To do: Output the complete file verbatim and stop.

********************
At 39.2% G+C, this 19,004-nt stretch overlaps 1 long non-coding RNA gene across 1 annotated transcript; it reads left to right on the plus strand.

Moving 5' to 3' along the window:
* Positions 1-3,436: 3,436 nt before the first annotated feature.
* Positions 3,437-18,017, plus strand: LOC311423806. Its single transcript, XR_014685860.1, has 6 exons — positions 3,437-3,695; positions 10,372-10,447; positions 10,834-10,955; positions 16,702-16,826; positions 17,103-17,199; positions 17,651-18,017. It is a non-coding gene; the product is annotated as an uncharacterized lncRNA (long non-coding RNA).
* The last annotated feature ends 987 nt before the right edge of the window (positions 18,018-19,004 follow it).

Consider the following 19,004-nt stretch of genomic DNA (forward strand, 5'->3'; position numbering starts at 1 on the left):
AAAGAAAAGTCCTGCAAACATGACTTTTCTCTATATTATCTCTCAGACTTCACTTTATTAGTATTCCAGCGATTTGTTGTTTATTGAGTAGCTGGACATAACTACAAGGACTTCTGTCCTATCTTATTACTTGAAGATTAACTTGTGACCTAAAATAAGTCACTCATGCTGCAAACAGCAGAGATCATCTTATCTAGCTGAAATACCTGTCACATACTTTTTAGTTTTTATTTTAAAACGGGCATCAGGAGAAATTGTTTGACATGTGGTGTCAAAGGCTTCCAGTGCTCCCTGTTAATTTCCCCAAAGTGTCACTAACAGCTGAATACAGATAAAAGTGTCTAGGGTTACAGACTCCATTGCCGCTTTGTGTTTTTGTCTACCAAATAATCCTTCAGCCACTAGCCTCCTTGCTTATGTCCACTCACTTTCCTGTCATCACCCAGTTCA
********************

At 39.2% G+C, this 19,004-nt stretch overlaps 1 long non-coding RNA gene across 1 annotated transcript; it reads left to right on the plus strand.

Moving 5' to 3' along the window:
* Positions 1-3,436: 3,436 nt before the first annotated feature.
* Positions 3,437-18,017, plus strand: LOC311423806. Its single transcript, XR_014685860.1, has 6 exons — positions 3,437-3,695; positions 10,372-10,447; positions 10,834-10,955; positions 16,702-16,826; positions 17,103-17,199; positions 17,651-18,017. It is a non-coding gene; the product is annotated as an uncharacterized lncRNA (long non-coding RNA).
* The last annotated feature ends 987 nt before the right edge of the window (positions 18,018-19,004 follow it).

Consider the following 19,004-nt stretch of genomic DNA (forward strand, 5'->3'; position numbering starts at 1 on the left):
AAAGAAAAGTCCTGCAAACATGACTTTTCTCTATATTATCTCTCAGACTTCACTTTATTAGTATTCCAGCGATTTGTTGTTTATTGAGTAGCTGGACATAACTACAAGGACTTCTGTCCTATCTTATTACTTGAAGATTAACTTGTGACCTAAAATAAGTCACTCATGCTGCAAACAGCAGAGATCATCTTATCTAGCTGAAATACCTGTCACATACTTTTTAGTTTTTATTTTAAAACGGGCATCAGGAGAAATTGTTTGACATGTGGTGTCAAAGGCTTCCAGTGCTCCCTGTTAATTTCCCCAAAGTGTCACTAACAGCTGAATACAGATAAAAGTGTCTAGGGTTACAGACTCCATTGCCGCTTTGTGTTTTTGTCTACCAAATAATCCTTCAGCCACTAGCCTCCTTGCTTATGTCCACTCACTTTCCTGTCATCACCCAGTTCA